The Doves' Nest and Other Stories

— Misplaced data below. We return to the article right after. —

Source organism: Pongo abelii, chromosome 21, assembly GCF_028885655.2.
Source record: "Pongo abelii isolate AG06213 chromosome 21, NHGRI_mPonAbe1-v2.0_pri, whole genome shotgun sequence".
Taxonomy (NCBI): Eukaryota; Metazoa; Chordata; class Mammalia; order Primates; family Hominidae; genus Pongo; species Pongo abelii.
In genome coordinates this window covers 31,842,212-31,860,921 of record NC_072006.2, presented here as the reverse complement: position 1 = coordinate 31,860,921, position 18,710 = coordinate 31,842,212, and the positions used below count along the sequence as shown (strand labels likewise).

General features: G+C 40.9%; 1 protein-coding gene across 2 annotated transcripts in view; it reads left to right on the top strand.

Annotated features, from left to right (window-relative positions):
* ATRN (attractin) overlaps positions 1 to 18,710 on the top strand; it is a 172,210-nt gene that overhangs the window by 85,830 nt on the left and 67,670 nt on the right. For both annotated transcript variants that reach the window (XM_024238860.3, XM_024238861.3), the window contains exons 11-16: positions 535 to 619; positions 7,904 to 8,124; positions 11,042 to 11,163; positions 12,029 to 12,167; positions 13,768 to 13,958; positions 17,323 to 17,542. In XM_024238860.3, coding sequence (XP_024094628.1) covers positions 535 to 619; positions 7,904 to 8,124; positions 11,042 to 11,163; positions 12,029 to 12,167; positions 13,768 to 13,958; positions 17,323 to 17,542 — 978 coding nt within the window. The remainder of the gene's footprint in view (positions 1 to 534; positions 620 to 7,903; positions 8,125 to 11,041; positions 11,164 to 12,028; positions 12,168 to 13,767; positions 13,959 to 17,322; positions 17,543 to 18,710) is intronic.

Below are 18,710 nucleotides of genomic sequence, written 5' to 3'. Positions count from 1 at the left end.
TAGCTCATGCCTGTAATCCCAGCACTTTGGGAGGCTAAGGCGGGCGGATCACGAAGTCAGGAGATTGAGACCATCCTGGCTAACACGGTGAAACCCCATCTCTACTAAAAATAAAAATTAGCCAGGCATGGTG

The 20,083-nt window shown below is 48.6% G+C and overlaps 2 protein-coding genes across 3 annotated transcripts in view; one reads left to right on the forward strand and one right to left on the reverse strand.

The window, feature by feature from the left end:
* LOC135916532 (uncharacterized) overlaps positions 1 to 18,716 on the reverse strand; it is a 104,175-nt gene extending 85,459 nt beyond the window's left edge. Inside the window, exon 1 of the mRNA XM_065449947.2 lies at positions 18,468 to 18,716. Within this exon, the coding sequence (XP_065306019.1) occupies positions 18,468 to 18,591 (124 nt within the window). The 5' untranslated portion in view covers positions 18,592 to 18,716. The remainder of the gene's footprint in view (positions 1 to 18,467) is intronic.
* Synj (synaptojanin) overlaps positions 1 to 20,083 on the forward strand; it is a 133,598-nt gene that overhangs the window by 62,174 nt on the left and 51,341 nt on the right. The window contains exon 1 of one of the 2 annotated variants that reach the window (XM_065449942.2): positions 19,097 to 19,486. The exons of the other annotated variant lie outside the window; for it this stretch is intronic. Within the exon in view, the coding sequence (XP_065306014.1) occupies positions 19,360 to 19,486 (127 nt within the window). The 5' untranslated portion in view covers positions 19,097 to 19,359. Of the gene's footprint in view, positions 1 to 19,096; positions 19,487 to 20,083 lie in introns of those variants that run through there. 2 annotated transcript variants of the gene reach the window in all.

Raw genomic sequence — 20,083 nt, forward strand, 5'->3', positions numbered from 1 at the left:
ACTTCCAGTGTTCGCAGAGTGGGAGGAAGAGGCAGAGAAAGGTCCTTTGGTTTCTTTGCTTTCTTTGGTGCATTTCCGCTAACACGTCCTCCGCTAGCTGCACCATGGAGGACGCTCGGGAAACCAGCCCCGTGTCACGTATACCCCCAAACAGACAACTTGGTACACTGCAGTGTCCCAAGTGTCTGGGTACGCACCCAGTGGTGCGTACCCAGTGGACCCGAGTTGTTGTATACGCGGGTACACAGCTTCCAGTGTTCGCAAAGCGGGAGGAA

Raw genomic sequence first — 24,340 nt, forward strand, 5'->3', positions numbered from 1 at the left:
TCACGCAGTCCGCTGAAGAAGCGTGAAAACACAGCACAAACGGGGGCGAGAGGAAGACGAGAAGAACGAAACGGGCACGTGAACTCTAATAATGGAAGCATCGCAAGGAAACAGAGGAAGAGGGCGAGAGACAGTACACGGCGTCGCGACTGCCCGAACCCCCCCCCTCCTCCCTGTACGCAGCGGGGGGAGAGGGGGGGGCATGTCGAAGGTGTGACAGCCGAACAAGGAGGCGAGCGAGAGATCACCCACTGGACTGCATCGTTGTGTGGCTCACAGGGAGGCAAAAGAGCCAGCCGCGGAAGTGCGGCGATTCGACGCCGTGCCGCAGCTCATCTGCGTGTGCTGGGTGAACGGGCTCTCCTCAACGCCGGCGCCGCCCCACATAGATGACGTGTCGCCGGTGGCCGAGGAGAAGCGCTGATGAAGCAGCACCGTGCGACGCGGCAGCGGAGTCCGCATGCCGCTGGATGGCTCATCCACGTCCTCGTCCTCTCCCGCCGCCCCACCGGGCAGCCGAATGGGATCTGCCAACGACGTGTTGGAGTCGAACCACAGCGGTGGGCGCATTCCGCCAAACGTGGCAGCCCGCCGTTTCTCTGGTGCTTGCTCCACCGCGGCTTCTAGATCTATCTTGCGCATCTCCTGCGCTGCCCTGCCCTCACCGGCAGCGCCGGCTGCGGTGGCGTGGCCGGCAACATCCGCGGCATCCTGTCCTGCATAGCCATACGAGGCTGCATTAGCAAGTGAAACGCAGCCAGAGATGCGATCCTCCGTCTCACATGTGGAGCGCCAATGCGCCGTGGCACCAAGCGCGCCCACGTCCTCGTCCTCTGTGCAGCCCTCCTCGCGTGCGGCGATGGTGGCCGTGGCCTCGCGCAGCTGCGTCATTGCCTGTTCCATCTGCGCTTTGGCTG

Do you remember your childhood ? I am always coming across these marvellous accounts by writers who declare that they remember " everything." I certainly don't. The dark stretches, the blanks, are much bigger than the bright glimpses. I seem to have spent most of my time like a plant in a cupboard. Now and again, when the sun shone, a careless hand thrust me out on to the window-sill, and a careless hand whipped me in again—and that was all. But what happened in the darkness— I- wonder ? Did one grow ? Pale stem ... timid leaves... white reluctant bud. No wonder I was hated at school. Even the masters shrank from me. I somehow knew that my soft hesitating voice disgusted them. I knew, too, how they turned away from my shocked, staring eyes. I was small and thin, and I smelled of the shop ; my nickname was Gregory Powder. School was a tin building, stuck on the raw hillside. There were dark red streaks like blood in the oozing clay banks of the playground. I hide in the dark passage, where the coats hang, and am discovered there by one of the masters. " What are you doing there in the dark ? " His terrible voice kills me ; I die before his eyes. I am standing in a ring of thrust-out heads; some are grinning, some look greedy, some are spitting. And it is always cold. Big crushed-up clouds press page 77 across the sky; the rusty water in the school tank is frozen ; the bell sounds numb. One day they put a dead bird in my overcoat pocket. I found it just when I reached home. Oh, what a strange nutter there was at my heart when I drew out that terribly soft, cold little body, with the legs thin as pins and the claws wrung. I sat on the back door step in the yard and put the bird in my cap. The feathers round the neck looked wet, and there was a tiny tuft just above the closed eyes that stood up too. How tightly the beak was shut! I could not see the mark where it was divided. I stretched out one wing and touched the soft, secret down underneath ; I tried to make the claws curl round my little finger. But I didn't feel sorry for it—no ! I wondered. The smoke from our kitchen chimney poured downwards, and flakes of soot floated—soft, light in the air. Through a big crack in the cement yard a poor-looking plant with dull, reddish flowers had pushed its way. I looked at the dead bird again... And that is the first time that I remember singing—rather . . . listening to a silent voice inside a little cage that was me.